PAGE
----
At the same time, Microsofts Research division is making the new language available to product teams inside the company for possible use or inclusion in forthcoming products.
Thats according to Wolfram Schulte, manager of Microsoft Researchs Foundations of Software Engineering group, and one of the principal stewards of Xen.
"In the XML world, we see many new languages popping up, but most dont have enough library support," Schulte said. "Thats why we built [Xen] as an extension [to C#]. For developers, it will be as easy as programming with a new library."
A little more than two years ago, Schulte and Webdata team technical lead Erik Meijer started up a skunk-works project to examine ways that data integration can be built directly into programming languages, Schulte said. The pair wrote a proposal for a new language called X# that would link SQL, XML and object-oriented programming models.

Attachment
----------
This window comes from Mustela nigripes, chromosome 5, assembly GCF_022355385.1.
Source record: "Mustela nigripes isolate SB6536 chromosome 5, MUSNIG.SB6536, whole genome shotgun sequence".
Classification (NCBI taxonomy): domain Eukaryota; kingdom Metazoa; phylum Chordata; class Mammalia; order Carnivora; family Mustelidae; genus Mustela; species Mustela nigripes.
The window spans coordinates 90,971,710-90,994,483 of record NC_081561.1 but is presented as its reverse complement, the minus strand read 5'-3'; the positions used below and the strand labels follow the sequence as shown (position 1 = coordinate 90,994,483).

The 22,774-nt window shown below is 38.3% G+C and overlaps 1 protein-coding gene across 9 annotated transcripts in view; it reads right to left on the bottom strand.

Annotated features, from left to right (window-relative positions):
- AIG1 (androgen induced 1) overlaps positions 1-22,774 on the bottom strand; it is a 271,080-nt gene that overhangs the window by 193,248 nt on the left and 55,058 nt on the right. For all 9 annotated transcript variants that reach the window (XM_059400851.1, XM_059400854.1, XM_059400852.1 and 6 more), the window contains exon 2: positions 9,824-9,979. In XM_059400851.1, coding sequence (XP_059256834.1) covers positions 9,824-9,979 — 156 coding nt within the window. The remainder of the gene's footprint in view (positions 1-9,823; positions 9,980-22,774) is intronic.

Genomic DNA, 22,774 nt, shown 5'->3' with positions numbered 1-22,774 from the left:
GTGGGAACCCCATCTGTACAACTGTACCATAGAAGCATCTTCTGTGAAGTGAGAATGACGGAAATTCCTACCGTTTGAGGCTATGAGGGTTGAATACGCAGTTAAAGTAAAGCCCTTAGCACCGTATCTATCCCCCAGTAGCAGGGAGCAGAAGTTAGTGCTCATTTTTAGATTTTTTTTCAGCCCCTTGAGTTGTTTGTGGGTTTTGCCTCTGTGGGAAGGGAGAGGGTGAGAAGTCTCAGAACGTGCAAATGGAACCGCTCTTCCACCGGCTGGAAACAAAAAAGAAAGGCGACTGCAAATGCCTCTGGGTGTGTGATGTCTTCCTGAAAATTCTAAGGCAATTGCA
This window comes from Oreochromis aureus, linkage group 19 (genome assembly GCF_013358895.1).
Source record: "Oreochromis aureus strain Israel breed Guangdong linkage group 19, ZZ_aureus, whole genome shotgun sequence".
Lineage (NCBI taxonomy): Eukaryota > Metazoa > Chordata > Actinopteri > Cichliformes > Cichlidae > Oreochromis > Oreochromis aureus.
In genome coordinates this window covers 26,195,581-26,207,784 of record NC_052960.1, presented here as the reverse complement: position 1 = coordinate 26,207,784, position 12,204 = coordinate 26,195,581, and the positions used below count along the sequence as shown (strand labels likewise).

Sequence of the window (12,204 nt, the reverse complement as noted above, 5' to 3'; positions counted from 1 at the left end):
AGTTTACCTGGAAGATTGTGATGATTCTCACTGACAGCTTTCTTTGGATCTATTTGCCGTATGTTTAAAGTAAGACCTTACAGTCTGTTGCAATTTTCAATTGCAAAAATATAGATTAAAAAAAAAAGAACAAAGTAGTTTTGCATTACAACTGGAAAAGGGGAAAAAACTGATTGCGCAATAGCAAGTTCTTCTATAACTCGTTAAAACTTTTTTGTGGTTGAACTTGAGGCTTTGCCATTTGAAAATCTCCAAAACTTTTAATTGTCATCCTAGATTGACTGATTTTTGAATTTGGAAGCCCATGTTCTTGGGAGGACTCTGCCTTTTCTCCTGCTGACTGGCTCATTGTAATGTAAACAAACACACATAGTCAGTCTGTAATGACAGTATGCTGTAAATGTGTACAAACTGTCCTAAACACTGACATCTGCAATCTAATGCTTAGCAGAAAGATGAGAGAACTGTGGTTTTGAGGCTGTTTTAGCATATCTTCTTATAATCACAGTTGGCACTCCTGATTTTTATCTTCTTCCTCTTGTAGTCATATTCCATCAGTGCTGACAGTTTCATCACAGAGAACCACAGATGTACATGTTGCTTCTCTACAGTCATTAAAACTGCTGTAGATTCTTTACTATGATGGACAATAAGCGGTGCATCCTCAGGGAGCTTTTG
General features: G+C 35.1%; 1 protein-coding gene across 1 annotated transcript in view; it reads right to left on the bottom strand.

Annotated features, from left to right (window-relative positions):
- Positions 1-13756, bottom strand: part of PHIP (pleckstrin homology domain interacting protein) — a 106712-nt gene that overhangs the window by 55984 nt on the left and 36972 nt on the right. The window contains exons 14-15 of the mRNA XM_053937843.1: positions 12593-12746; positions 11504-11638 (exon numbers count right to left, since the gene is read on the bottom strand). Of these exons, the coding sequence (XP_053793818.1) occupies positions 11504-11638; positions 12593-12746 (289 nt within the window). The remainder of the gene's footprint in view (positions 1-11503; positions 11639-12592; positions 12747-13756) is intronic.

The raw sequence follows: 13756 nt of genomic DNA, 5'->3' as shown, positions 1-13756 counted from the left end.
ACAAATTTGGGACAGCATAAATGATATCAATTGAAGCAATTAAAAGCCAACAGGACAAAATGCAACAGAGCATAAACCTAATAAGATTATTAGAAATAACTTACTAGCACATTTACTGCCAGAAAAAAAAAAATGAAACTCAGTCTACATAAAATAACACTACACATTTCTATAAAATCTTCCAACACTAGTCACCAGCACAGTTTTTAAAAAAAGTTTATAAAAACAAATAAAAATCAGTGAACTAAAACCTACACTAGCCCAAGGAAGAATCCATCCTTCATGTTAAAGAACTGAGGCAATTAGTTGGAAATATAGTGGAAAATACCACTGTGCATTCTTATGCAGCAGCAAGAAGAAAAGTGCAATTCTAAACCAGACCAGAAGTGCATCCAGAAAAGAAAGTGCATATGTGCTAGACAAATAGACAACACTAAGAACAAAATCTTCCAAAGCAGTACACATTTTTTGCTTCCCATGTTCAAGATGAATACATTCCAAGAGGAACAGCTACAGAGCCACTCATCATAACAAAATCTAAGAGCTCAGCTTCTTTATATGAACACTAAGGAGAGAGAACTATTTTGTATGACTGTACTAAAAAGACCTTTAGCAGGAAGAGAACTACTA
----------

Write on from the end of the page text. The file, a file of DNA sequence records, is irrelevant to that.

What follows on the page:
In February 2002, the Webdata incubation team inside Microsoft decided to take the language specification and run with it, Schulte said. The team completed a research prototype of the language in April 2003.
This prototype is being furthered in two ways inside Microsoft.
First, Microsoft Research in Cambridge, U.K., which is working in conjunction with the University of Cambridge, is adding a new communications model to Xen that will make it easier for programmers to write Web services and multithreaded applications using the new language. (The multithreaded extension comes from Polyphonic C#, a C# derivative, and also Xen extension).